A growing Hispanic ministry is the result of an unusual space-sharing arrangement at OKC-Ridgecrest United Methodist Church.
Ridgecrest has opened its doors to a congregation that had been meeting in a home. The worshippers are mostly Guatemalan, and the group is affiliated with a Pentecostal denomination.
The pairing came about because United Methodists understand "we are all part of one Body," Pastor Jim Hill said recently.
This marks the third time Ridgecrest has offered its building to other faith groups, commented member Myrtle Clingenpeel.
In the Ridgecrest newsletter, Rev. Hill has written about the agreement. Portions are excerpted below.
He wrote, "Paul was able to evangelize the gentiles in a way that the church in Jerusalem never could. In the same way, we (Ridgecrest) are surrounded by those we can’t reach—who are not from our country and do not speak our language. Without some major miracle, we would never be able to reach our Hispanic brothers and sisters.
"Such a miracle happened. I was contacted by a church that was looking for a home." He met with Ridgecrest trustees and with the Hispanic deacons.
"We walked around the church, and they loved what they saw. They saw a church waiting to be filled up, a building that would allow them to grow their little group and to help build the Kingdom of God in our city.
"They asked if they could come back. This time, it wasn’t just the deacons; it was the entire church."
Ridgecrest asked for a monthly $300 donation to offset utility expenses. The Hispanic Christians rejected that and, instead, committed to give $400.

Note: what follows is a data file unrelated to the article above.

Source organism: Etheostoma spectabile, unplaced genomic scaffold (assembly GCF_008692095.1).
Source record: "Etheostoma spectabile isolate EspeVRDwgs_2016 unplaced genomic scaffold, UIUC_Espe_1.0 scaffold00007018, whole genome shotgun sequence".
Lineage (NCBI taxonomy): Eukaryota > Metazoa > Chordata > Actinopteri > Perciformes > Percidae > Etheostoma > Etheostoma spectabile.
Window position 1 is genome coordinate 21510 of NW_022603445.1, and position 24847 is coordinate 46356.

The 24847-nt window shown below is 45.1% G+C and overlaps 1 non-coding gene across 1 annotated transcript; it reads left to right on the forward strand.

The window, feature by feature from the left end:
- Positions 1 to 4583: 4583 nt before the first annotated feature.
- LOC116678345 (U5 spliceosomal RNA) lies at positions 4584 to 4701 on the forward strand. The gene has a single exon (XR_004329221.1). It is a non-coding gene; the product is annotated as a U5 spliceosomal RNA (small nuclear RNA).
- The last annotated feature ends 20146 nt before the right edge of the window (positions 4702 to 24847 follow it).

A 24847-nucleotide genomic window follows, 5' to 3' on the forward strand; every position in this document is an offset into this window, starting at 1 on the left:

Led by a volunteer pastor, the original group of 50 has swelled in number. In January, a three-night event reaching into the Hispanic community attracted 400 people, Clingenpeel reported.
On Sunday mornings at Ridgecrest, the United Methodists meet in worship and Sunday school, and a small Hispanic group meets for Bible study. Their regular worship services take place on Sunday, Tuesday, and Thursday evenings, Clingenpeel explained.
Hill said representatives from the new group attend Ridgecrest trustee meetings.
"Because of the language barrier, all communication has to go through a few of their younger members, who speak English fairly well. We have to be patient and intentional about communication," Hill wrote.
He also described plans for both congregations to jointly host an outdoor community picnic in the spring. Fliers promoting the event will be created in both English and Spanish, he said.
"My thanks for the willingness of the Ridgecrest family to open our doors to other congregations in need. Our space-sharing has been smooth and coordinated. Their church has the ability to reach out to those around us that we can’t reach. Thanks be to God!"